Liubao Tea and the Old Granny
Every region in China has its own nomenclature for the big, thick 4th and 5th leaves on the tea plant. Puer drinkers most commonly refer to it as Huangpian. I am a champion of huangpian. In tea circles it doesn’t get enough respect. Well aged huangpian can be good in their own rite – sturdy and affordable.
On a recent trip to Liubao, Guangxi I encountered a different tea culture. The people of Liubao are staunch defenders of huangpian, which they call “Lao Cha Po” [ 老茶婆 ] literally translated this means “Old Tea Granny”. Laochapo was held in a spot of reverence. When I asked one Liubao-ite about his favorite tea, he immediately grabbed a handful of brittle orange laochapo and tossed it into a pot.
The tea was about 15 to 20 years old, although he said he could not pinpoint an exact date. The flavor was similar to brown buckwheat honey. Grainy and sweet. No arguments about the merits of this tea.
We also had a 3 year old Laochapo. It’s scent and flavor was reticent of freshly cut pumpkin meat. If you have ever made a jack-o-lantern and smelled the fresh pulp, this younger Laochapo had a similar flavor. The leaves seemed very lightly cooked and they were not rolled, so the leaves were not bruised as they usually are during the rounian [rolling] process of puer making.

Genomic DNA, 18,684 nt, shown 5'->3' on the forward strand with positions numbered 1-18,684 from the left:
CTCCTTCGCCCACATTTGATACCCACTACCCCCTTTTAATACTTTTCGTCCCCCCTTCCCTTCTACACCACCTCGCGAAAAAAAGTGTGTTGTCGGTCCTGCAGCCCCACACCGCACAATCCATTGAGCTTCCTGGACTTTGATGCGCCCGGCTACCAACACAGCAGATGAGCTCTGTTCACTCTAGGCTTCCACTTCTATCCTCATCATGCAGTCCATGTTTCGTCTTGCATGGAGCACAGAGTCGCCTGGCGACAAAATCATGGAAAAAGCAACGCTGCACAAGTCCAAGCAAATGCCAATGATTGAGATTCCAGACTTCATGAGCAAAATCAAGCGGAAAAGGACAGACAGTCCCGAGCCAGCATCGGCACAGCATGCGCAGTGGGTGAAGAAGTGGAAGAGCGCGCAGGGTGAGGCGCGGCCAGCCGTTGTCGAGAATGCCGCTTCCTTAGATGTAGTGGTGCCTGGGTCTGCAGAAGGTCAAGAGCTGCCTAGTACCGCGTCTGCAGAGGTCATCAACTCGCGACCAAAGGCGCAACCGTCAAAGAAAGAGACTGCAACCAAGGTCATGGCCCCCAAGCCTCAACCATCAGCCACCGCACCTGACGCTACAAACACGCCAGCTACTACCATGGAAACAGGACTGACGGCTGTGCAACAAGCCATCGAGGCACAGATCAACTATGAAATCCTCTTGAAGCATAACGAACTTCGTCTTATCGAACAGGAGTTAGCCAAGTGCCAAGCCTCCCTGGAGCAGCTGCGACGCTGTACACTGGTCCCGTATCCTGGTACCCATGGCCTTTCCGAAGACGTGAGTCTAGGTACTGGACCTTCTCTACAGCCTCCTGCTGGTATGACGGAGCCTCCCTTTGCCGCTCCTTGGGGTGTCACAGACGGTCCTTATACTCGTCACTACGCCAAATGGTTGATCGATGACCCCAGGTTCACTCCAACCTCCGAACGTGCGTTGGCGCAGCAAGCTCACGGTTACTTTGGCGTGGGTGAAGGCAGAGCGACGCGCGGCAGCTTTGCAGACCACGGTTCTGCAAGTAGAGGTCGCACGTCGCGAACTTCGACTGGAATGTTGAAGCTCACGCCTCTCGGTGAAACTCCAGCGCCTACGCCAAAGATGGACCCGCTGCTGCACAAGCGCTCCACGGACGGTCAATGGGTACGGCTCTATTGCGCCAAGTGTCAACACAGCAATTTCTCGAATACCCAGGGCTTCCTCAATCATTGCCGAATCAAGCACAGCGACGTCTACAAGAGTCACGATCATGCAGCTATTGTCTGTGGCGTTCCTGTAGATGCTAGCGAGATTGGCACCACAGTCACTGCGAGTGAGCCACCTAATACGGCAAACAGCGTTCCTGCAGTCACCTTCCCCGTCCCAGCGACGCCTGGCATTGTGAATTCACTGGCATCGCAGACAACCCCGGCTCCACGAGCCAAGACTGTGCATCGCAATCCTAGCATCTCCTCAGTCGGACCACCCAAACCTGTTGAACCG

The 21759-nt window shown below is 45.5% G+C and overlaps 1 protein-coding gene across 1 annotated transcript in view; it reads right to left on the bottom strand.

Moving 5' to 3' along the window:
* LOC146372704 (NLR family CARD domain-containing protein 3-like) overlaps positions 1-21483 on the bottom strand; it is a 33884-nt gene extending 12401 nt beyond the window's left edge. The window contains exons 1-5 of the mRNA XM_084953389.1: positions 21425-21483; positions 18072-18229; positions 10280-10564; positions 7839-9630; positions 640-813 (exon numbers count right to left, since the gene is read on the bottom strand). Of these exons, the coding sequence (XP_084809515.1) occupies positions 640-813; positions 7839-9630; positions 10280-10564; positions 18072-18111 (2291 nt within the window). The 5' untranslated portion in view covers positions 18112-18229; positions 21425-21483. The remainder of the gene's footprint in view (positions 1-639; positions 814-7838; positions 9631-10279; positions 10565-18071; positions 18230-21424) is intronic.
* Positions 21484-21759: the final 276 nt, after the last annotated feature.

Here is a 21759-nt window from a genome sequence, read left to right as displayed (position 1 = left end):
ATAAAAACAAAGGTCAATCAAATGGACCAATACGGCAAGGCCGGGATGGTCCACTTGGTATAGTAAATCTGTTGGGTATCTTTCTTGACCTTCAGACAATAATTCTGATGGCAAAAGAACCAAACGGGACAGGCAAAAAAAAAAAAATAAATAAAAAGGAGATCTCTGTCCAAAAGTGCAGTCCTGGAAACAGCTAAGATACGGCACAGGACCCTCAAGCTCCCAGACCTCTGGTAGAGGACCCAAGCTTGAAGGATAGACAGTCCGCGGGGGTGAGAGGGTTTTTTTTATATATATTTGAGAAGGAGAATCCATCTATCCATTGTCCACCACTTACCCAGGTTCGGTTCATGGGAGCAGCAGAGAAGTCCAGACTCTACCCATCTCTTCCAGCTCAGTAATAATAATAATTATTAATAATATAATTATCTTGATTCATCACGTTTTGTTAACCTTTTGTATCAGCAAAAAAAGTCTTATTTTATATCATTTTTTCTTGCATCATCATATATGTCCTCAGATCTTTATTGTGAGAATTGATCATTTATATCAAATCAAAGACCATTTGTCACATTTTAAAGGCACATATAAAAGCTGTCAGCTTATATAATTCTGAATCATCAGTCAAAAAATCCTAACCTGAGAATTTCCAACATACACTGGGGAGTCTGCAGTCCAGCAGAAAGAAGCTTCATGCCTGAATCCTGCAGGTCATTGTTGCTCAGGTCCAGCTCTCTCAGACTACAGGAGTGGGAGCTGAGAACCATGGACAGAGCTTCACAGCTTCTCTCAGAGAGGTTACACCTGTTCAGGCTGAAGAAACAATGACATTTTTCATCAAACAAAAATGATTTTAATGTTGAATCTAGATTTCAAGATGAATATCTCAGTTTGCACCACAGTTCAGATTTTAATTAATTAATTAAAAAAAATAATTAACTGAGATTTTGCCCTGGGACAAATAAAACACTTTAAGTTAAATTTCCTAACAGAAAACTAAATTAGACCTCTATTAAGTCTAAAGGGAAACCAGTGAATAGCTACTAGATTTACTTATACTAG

During our session, a tea farmer entered his house to bring in a bag of old Laochapo. She had a bag of Laochapo that she claimed was 20 years old which she wanted to sell him. She said she was remodeling her house and found the bag stashed underneath floor boards. We were all greatly anticipating the tea, but after she opened the bag our hopes were dashed. The tea smelled like decaying fall leaves on a forest floor. The leaves were bug bitten and falling apart, revealing their veined structure. The seller smiled politely, even as he rebuked her offer saying something in Cantonese I couldn’t understand. He then looked at me and said, “This tea is filthy – nobody would drink this. Let’s brew it.” Lovely idea! Like when an older sibling takes a bite of the blue plate special liver and onions and snorts, “This is terrible…try a bite!”
Despite my better judgment, we brewed it up. Sure enough the tea yielded a disgusting pitch black tar. The smell was repugnant. PSA kids, store your tea well, or it will turn into the rotted leaves below. Protip: Do not put it underneath the floorboards for two decades, unattended.
Should you want to try some (none rotten!) Laochapo, you can buy online here.